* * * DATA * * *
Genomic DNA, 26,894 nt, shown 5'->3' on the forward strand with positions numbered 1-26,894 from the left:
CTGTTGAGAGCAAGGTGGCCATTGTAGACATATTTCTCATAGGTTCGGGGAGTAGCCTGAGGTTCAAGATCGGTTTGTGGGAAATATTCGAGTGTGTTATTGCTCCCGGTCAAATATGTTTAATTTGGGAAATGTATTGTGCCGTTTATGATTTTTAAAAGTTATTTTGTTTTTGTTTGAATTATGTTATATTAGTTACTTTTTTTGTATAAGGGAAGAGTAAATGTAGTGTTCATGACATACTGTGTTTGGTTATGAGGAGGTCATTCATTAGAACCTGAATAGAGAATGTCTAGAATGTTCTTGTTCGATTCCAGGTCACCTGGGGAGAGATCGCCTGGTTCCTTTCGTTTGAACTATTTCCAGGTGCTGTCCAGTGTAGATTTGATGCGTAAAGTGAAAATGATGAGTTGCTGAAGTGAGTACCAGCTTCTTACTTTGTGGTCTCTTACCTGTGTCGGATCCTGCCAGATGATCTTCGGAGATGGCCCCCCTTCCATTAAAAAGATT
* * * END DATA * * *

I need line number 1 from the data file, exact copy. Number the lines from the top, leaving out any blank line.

Genomic DNA, 26,894 nt, shown 5'->3' on the forward strand with positions numbered 1-26,894 from the left: